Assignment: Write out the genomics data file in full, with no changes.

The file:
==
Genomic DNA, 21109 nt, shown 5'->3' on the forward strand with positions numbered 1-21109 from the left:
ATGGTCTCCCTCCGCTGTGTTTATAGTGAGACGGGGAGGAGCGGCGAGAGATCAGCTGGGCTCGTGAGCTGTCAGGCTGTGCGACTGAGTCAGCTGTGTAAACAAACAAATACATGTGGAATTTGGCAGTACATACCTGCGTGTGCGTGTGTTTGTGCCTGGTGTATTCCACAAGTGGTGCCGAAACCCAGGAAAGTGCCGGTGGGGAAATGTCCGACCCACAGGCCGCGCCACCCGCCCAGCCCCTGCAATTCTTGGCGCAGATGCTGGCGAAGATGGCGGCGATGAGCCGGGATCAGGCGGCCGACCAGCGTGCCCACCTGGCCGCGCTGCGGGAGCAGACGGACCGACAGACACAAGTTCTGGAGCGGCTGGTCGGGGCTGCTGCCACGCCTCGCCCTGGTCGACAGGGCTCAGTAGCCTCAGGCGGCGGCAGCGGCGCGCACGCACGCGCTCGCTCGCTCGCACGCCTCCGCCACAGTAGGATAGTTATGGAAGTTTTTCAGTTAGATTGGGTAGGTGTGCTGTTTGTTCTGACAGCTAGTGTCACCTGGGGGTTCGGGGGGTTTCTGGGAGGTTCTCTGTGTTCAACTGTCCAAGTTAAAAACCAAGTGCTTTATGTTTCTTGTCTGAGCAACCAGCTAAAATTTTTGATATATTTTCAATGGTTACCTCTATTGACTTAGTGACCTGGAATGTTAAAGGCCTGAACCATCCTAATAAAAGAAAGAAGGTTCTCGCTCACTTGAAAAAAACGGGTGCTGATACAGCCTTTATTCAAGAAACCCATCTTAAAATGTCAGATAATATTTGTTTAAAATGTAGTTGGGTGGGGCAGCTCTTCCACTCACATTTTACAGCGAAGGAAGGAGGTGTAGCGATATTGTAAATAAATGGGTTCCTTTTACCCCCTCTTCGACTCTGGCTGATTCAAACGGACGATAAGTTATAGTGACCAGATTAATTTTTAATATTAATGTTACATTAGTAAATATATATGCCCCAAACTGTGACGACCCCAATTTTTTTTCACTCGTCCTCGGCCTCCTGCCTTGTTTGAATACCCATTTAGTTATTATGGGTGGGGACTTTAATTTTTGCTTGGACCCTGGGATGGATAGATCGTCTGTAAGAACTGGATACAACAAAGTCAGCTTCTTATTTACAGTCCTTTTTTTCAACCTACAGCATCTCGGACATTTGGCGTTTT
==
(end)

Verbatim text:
Genomic DNA, 21109 nt, shown 5'->3' on the forward strand with positions numbered 1-21109 from the left:
ATGGTCTCCCTCCGCTGTGTTTATAGTGAGACGGGGAGGAGCGGCGAGAGATCAGCTGGGCTCGTGAGCTGTCAGGCTGTGCGACTGAGTCAGCTGTGTAAACAAACAAATACATGTGGAATTTGGCAGTACATACCTGCGTGTGCGTGTGTTTGTGCCTGGTGTATTCCACAAGTGGTGCCGAAACCCAGGAAAGTGCCGGTGGGGAAATGTCCGACCCACAGGCCGCGCCACCCGCCCAGCCCCTGCAATTCTTGGCGCAGATGCTGGCGAAGATGGCGGCGATGAGCCGGGATCAGGCGGCCGACCAGCGTGCCCACCTGGCCGCGCTGCGGGAGCAGACGGACCGACAGACACAAGTTCTGGAGCGGCTGGTCGGGGCTGCTGCCACGCCTCGCCCTGGTCGACAGGGCTCAGTAGCCTCAGGCGGCGGCAGCGGCGCGCACGCACGCGCTCGCTCGCTCGCACGCCTCCGCCACAGTAGGATAGTTATGGAAGTTTTTCAGTTAGATTGGGTAGGTGTGCTGTTTGTTCTGACAGCTAGTGTCACCTGGGGGTTCGGGGGGTTTCTGGGAGGTTCTCTGTGTTCAACTGTCCAAGTTAAAAACCAAGTGCTTTATGTTTCTTGTCTGAGCAACCAGCTAAAATTTTTGATATATTTTCAATGGTTACCTCTATTGACTTAGTGACCTGGAATGTTAAAGGCCTGAACCATCCTAATAAAAGAAAGAAGGTTCTCGCTCACTTGAAAAAAACGGGTGCTGATACAGCCTTTATTCAAGAAACCCATCTTAAAATGTCAGATAATATTTGTTTAAAATGTAGTTGGGTGGGGCAGCTCTTCCACTCACATTTTACAGCGAAGGAAGGAGGTGTAGCGATATTGTAAATAAATGGGTTCCTTTTACCCCCTCTTCGACTCTGGCTGATTCAAACGGACGATAAGTTATAGTGACCAGATTAATTTTTAATATTAATGTTACATTAGTAAATATATATGCCCCAAACTGTGACGACCCCAATTTTTTTTCACTCGTCCTCGGCCTCCTGCCTTGTTTGAATACCCATTTAGTTATTATGGGTGGGGACTTTAATTTTTGCTTGGACCCTGGGATGGATAGATCGTCTGTAAGAACTGGATACAACAAAGTCAGCTTCTTATTTACAGTCCTTTTTTTCAACCTACAGCATCTCGGACATTTGGCGTTTT